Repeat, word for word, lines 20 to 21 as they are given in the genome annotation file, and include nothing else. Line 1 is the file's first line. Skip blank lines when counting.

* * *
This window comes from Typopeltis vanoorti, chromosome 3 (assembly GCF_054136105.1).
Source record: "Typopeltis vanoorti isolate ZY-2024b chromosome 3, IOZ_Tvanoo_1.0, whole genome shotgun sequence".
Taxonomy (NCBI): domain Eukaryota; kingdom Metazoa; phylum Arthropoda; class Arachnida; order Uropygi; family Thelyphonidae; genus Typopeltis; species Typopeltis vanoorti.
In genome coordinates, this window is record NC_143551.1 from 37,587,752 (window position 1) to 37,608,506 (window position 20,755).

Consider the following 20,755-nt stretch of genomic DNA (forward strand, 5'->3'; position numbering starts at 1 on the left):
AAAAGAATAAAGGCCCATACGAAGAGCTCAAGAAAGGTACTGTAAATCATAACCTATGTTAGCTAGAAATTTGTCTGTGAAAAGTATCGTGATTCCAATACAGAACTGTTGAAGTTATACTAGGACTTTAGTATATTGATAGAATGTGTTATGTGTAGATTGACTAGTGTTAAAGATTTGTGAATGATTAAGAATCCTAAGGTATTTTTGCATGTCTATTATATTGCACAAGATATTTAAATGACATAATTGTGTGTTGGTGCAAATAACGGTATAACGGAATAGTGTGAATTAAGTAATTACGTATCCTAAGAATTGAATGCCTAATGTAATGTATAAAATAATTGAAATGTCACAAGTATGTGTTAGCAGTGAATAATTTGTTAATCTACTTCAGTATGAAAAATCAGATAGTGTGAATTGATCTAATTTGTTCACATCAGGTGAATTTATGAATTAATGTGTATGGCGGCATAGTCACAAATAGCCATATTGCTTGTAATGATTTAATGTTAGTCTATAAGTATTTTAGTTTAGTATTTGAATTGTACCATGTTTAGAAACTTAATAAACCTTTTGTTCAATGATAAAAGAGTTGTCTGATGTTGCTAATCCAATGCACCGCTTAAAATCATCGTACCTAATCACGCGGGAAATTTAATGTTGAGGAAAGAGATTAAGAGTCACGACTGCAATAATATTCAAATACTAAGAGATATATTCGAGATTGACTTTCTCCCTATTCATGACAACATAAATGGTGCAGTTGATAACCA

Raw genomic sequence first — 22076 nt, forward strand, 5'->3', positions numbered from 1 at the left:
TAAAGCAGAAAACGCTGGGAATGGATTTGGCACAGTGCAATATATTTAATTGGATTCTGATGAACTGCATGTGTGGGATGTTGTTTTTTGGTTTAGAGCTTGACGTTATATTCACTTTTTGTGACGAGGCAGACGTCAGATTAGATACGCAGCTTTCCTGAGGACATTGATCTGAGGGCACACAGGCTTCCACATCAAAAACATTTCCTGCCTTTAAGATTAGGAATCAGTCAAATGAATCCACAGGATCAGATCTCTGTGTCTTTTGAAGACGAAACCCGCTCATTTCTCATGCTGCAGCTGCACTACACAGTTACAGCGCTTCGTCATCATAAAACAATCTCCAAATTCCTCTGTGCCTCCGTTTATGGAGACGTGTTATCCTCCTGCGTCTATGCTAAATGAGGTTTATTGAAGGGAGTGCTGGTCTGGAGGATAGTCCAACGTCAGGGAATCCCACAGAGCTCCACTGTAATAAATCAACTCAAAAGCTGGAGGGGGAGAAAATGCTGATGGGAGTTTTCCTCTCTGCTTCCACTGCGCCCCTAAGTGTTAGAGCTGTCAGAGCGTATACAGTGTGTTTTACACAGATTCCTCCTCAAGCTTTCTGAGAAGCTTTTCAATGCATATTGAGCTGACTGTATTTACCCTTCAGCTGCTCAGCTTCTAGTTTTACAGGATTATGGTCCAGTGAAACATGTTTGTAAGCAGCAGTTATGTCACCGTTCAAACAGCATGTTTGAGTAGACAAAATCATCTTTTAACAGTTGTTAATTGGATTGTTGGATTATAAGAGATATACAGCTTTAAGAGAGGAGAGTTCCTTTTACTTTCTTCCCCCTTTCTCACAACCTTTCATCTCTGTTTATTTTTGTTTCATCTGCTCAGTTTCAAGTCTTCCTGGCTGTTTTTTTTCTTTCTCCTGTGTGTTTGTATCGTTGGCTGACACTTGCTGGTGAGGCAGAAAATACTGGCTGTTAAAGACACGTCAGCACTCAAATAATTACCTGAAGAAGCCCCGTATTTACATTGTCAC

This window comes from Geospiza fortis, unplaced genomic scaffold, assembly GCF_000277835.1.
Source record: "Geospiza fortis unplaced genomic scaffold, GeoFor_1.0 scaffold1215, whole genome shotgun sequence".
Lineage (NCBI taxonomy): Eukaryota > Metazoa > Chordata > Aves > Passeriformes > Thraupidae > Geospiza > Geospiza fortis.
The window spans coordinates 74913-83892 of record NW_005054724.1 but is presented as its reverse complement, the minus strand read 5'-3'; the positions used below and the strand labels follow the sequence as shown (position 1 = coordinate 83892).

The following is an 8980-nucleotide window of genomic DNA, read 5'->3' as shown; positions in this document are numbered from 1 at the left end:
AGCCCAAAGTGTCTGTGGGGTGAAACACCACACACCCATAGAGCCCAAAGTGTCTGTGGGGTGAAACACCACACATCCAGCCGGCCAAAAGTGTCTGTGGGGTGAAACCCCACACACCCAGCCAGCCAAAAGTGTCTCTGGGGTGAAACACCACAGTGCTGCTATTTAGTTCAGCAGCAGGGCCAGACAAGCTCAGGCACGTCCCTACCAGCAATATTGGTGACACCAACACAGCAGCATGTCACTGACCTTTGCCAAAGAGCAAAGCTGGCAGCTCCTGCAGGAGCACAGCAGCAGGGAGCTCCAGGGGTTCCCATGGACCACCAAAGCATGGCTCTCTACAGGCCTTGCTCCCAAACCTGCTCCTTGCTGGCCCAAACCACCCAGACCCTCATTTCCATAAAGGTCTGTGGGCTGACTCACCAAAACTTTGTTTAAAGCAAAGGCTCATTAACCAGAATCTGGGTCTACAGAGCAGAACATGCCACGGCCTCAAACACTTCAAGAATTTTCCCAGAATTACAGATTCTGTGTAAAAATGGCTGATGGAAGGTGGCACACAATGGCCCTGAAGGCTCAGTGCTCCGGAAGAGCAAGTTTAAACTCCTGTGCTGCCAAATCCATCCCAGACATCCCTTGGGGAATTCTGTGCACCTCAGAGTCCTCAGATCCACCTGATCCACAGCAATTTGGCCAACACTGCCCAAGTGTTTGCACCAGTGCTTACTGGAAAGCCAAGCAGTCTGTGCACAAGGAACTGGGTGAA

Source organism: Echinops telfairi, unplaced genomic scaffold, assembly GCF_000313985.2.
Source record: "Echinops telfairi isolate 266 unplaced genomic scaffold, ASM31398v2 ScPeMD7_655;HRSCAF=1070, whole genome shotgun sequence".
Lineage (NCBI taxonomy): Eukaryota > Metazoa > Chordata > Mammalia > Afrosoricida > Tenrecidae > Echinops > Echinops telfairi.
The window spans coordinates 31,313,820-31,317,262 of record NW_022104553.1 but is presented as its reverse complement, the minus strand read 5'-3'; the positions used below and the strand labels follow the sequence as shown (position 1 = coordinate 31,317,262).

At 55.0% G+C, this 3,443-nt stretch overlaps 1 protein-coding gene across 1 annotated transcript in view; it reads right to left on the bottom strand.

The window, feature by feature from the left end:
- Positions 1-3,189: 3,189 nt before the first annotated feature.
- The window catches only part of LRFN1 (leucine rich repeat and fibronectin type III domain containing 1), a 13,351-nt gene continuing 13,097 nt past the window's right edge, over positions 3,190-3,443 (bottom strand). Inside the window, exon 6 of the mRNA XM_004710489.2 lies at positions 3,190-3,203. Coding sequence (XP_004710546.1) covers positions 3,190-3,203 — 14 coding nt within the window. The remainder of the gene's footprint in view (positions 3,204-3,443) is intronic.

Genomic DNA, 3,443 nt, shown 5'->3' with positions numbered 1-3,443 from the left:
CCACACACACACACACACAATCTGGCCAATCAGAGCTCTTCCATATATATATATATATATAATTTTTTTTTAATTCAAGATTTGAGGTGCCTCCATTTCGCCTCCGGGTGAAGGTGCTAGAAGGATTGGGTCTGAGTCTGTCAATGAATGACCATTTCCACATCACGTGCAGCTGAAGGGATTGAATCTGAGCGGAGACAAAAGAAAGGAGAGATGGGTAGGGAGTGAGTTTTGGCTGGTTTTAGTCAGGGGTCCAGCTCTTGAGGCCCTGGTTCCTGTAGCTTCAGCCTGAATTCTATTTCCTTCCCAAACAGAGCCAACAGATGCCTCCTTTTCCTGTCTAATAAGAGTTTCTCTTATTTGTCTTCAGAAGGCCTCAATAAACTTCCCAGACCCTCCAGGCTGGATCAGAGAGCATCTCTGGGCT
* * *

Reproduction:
The window, feature by feature from the left end:
- Positions 1-3,189: 3,189 nt before the first annotated feature.